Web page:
Kahina for QType Tutorial Part 1: First Steps

It is still possible to execute operations such as compiling grammars and parsing sentences from the console, but in this sequence of tutorials, we will exclusively use the new GUI to show how these operations are performed in it. In this first tutorial, you will learn how to start Kahina, how to load projects, and how to compile grammars.

Starting Kahina in Main Mode

If Kahina for QType is correctly installed, all that is required to start the Kahina GUI is to issue the command gui at the QType prompt. Depending on the version of Kahina you are running, there might now be considerable output on the console, before a screen-filling window with many GUI components is built up. Welcome to Kahina.

Loading a Tutorial Project

In Kahina, a QType grammar is always bundled in a project together with a range of settings that determine the user interface layout as well as the tracing behavior. To be able to rely on a standardized and somewhat simplified environment for this tutorial, we have predefined several example projects. For the first three tutorials, our example project will be based on the example grammar shieb4.qtg, which Kahina will look for in the GRM/QTG directory of your QType distribution.

A list of all predefined projects can be found in the menu under Project -> Open Project -> Predefined Projects. The list should contain a project named QType Tutorials 1-3, which we shall need for the purposes of this and the following two tutorials. In order to open this project, you need to click on its list entry, which will cause the Kahina GUI to shortly disappear and be rebuilt with a different layout. Your Kahina window should now look roughly like this:

A First Tour of the View Components

Before we go any further, it is worthwhile to take a first cursory look at Kahina's GUI components. From now on, these components will often be referred to using the terminology we introduce here, so this is an important step towards familiarizing yourself with Kahina, which will make it a lot easier to understand the explanations in subsequent tutorials.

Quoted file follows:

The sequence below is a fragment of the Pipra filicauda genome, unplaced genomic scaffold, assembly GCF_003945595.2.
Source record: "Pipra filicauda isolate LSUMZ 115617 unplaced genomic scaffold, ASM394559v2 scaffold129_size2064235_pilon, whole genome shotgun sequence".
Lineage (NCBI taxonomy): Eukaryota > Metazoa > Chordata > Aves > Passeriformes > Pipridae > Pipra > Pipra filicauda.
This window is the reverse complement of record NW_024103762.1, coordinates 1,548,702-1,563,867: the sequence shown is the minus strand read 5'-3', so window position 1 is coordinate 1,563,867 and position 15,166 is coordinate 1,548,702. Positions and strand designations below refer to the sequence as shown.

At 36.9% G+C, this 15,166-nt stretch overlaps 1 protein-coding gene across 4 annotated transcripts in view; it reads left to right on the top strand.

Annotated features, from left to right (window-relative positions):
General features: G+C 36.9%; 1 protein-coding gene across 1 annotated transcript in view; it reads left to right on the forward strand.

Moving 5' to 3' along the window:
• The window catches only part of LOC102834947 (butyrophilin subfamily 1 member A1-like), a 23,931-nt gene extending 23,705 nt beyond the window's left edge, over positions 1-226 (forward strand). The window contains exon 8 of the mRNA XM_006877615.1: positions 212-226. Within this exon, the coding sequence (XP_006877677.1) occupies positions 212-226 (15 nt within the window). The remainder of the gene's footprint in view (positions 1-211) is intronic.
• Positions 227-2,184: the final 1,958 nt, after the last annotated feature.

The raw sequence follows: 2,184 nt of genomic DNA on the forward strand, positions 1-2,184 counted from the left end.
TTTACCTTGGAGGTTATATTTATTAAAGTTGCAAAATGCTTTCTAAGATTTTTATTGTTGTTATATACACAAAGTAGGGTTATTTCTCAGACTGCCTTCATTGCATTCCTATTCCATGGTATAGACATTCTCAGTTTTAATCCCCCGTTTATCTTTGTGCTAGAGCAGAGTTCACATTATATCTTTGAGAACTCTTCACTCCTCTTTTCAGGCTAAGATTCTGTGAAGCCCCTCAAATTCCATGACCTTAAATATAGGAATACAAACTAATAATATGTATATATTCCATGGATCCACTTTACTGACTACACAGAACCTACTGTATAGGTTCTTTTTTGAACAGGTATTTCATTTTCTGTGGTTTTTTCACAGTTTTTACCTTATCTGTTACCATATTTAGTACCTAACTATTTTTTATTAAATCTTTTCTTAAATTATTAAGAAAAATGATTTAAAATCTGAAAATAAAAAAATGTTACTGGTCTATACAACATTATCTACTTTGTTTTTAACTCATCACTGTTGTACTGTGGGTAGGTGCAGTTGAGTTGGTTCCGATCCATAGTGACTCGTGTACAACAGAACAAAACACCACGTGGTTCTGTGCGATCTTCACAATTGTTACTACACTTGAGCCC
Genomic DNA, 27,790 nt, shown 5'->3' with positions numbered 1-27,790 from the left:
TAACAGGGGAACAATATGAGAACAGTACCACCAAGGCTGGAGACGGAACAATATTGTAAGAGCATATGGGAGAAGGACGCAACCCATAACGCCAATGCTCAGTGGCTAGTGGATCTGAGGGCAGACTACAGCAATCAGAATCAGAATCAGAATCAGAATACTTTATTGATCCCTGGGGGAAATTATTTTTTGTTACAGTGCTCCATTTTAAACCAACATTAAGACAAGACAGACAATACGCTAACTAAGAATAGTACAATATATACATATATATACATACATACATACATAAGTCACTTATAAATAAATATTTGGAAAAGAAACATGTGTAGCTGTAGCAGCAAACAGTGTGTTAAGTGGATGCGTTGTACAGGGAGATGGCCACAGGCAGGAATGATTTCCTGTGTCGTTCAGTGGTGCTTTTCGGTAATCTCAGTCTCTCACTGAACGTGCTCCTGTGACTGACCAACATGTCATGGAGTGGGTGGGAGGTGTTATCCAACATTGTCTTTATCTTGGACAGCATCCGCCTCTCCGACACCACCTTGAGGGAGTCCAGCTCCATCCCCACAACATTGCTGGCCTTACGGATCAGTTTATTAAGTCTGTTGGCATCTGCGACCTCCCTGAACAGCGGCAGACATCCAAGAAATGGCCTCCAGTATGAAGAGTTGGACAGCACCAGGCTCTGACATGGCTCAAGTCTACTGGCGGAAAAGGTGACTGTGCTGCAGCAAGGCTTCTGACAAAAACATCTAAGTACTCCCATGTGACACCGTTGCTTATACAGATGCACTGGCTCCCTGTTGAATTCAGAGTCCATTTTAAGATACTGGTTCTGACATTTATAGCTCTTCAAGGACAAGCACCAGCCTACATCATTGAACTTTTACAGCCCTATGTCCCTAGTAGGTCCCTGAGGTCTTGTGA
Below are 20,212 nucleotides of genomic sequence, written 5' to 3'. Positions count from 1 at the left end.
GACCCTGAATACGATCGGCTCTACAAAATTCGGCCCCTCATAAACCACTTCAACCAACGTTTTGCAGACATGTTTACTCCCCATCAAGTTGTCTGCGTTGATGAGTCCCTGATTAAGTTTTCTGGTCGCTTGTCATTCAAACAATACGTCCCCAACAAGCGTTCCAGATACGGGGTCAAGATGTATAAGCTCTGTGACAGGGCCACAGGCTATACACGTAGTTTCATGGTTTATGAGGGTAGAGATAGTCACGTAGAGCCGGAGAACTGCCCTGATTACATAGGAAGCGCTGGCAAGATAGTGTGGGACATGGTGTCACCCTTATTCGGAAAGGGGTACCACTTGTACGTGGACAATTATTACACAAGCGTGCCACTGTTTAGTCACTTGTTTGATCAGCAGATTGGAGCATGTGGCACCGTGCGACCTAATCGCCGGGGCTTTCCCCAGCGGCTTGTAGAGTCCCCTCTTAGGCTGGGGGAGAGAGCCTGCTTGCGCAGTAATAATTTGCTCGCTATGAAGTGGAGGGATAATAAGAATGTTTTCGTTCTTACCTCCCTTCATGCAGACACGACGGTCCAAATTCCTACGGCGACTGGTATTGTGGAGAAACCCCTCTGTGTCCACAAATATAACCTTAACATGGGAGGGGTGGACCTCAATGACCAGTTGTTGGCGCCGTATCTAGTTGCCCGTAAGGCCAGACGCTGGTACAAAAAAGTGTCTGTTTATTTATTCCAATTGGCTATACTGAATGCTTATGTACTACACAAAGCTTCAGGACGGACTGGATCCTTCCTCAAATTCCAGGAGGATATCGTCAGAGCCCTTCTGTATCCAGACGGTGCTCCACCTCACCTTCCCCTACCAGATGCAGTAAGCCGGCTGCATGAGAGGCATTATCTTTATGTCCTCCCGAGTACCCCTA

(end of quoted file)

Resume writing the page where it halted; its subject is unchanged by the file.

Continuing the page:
Just below the menu, we have the control panel, a row of buttons which will later allow you to issue commands to the underlying QType instance while tracing. The exact meaning of these commands will be discussed in QTypeTutorial2. The two buttons on the right will be used in QTypeTutorial3 for flipping backward and forward through the selection history, much like the Back and Forward buttons in a browser.

The component at the right border of the Kahina window is the message console, which will essentially display an interactive variant of a usual Prolog trace during the debugging process, but will often enhance this trace with additional information. At the moment, only one step is mentioned, the symbolic query root, standing for the underlying QType process which is currently waiting for orders. The message console plays an important role in all subsequent tutorials.

The query root is also the only step which shows up in the step tree just below the control panel. The step tree display is separated into two views representing different levels of detail: the overview tree on the left and the detail tree on the right. At the moment, both views display the same single tree root. Parent-child relationships in the step tree are expressed by indentation. As you will learn in QTypeTutorial3, the step tree gives access to both the call structure and the search structure of a Prolog process.

The source display is an integrated source code editor which serves to display relevant bits of QType's source code and/or the grammar file, indicating by highlights which lines of the code are involved in the current computation. As we have not started any computation yet, the source display remains empty for now.

The goal display will contain graphical representations of the goal being called. This will especially become relevant for goals whose arguments represent feature structures, as it includes an elegant feature structure visualization. Parse trees will also be displayed in this view.

Compiling the Grammar

To compile the grammar defined by the project, activate the menu item Grammar -> Compile. Kahina now switches to a tracing mode which would allow you to explore in minute detail how the grammar is compiled. The compilation process for this grammar in full detail consists of more than tracing 25.000 steps.

While this level of detail can be useful for debugging grammars which do not compile, in this tutorial we are not interested in the internals of this process. We will therefore skip the entire compilation step, by telling Kahina to let QType compile the grammar under the hood without informing the Kahina instance about the internals. To skip the current step, you can either press the 'S' key (TODO), or press the skip button in the control panel:

After the skip command was issued, Kahina will wait until QType has finished the compilation. Once the skip was completed, the display of the compilation step in the control flow tree will change its color from black to green, the signal color indicating that a step was successfully completed. The situation at the end of this tutorial should therefore look roughly like this:

Further Steps

We are now ready to inspect a parse process. Continue to QTypeTutorial2 to learn about parsing and tracing.

Last modified 6 years ago Last modified on Oct 7, 2012, 12:58:05 PM

Attachments (3)

Download all attachments as: .zip